That is where Camp Kesem at Emory University comes in.
The week-long overnight camp is for children ages 6 to 16 who have parents diagnosed with cancer.
While the camp is not designed as therapy or specializes in mental counseling, the therapy it does offer is allowing kids to just be kids for a week — playing games, making crafts and having fun.
“It’s a week where they can just be kids and not have to worry about what’s going on with their parents and don’t have to take on additional responsibilities,” camp co-director Liz Carson said.
Oftentimes, children who have parents suffering from cancer have to take on more responsibility, whether it is caring for younger siblings or the ailing parent.
Carson recalls one camper who had to clean and tend to the sores of his mother.
“As a preteen, I can’t imagine what that would be like,” she said.
Others help parents to appointments and keep track of medication.
“Sometimes they might not realize how much they are stepping up,” she said. “They take on a wide range of responsibilities.”
The camp also allows the children to be around peers who are in similar situations, so they know that they are not alone.
Many of the children carry around guilt about their parent’s cancer, said Carson, an Emory senior who will spend her fourth summer at the camp this year.
“There was a camper my first summer who came up to our mental health professional at camp and told him, ‘I think I’m the reason my mom has cancer,’” she said. “He went on to explain that he had a lot of allergies and right around the time he was diagnosed, his mom got sick.”
The young boy, for two years, had been harboring the guilt of thinking it was his fault his mom got sick.
“This is not a unique case,” Carson said. “[The campers] have misconceptions about cancer. They think they were the reason their parents got sick because they [themselves] got sick or stressed their parents out.”
One young girl was afraid to tell her best friend that her parent had cancer, because she did not want her thinking she could spread cancer.
“Things like that are so heart breaking and powerful to me,” Carson said.
Powerful because the counselors have an opportunity to make a difference.
“Thinking about the kids is the reason we are doing it,” she said. “It’s so much bigger than any of us, because it’s a whole family of kids that can come to us during the week and have these friends who know where they are coming from. They learn what it means to really be resilient and to share how much love and support they have for each other is really incredible.”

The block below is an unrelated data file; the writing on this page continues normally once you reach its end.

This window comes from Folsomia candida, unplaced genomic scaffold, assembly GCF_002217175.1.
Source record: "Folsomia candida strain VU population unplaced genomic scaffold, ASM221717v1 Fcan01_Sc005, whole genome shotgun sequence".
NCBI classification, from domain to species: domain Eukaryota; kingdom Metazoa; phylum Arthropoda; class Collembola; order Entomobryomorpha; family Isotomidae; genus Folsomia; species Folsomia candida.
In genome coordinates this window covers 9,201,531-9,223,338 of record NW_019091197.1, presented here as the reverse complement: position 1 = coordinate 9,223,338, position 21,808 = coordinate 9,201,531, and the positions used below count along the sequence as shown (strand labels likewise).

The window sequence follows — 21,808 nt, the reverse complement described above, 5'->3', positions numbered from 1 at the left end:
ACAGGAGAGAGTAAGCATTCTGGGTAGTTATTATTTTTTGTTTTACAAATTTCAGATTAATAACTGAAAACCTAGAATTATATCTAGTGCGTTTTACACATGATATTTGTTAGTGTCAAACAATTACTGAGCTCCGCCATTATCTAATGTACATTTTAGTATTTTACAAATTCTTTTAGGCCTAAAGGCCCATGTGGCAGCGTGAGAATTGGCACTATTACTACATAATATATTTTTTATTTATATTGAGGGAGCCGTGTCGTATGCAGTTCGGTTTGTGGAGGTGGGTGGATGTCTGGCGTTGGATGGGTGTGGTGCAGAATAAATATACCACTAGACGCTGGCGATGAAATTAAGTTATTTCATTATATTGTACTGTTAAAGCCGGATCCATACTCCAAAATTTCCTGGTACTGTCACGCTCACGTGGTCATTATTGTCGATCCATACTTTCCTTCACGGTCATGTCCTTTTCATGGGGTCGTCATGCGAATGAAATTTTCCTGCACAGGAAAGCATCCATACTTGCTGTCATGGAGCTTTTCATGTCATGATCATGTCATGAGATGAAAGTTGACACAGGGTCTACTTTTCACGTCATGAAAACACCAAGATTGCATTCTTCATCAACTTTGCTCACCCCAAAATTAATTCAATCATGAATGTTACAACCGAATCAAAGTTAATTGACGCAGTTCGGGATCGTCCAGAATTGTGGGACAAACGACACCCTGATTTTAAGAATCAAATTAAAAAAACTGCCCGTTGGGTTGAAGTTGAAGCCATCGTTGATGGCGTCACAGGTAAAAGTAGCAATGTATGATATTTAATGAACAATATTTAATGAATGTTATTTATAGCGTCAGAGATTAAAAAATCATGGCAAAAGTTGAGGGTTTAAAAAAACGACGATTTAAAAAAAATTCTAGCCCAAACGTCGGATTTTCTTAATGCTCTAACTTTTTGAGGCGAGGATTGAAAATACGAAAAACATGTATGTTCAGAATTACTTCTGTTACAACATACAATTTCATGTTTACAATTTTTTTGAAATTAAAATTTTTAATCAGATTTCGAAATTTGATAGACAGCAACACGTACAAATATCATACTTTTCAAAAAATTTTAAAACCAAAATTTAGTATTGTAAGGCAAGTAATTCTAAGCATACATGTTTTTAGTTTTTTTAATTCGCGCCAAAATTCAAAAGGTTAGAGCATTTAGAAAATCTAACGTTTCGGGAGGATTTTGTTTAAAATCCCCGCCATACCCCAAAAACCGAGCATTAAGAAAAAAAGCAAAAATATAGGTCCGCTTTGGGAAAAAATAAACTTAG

The camp is run by 50 student volunteers who go through an application and interview process and receive 20 to 30 hours of training before the camp.
It began in 2009, with less than 20 campers and has grown to accepting 75 campers this year. The camp is free to attend, so fundraising is a key effort to make it happen.
Each counselor has a personal fundraising goal of $500, and other events throughout the year help build the coffers, such as a 5K race in April, as well as bake sales.
Each year, the counselors organize a Make the Magic event to raise enough funds for 20 campers to attend.
It is a signature event of the national chapter of Camp Kesem, but each school chapter adds its own twist.
This year’s event is Sunday, from noon to 2 p.m. at the Miller-Ward Alumni house near Emory’s campus.
Appetizers and drinks will be served, attendants can bid in a silent auction and there will be a panel of campers and their families to speak on what the camp has meant to them.
“The student volunteers can talk about camp all day long, but people can get the perspective of the campers and the effect it has on the families,” Carson said.
For more information on the events and tickets, visit www.campkesem.org/emory.
Not only is the camp experience fulfilling for the campers, but for the counselors as well.
“I think the counselors, for the most part, are going in based on what we think of as a counselor — being these kids’ role models and heroes,” Carson said. “Coming out of the week, that kind of shifts and more than anything, these campers are our role models and people we respect and look up to.”
This year, the camp is starting a counselor-in-training program for kids ages 17 to 18 who have aged out of the camp but want to come back and learn leadership skills and become part of the support network.
This year’s camp will be July 20 to 25 in Ten Mile, Tenn., roughly three hours away from Emory.
If you go:
What: Make the Magic
When: Sunday, noon to 2 p.m.
Where: Miller-Ward Alumni House, 201 Dowman Drive in Atlanta
Information and tickets: www.campkesem.org/emory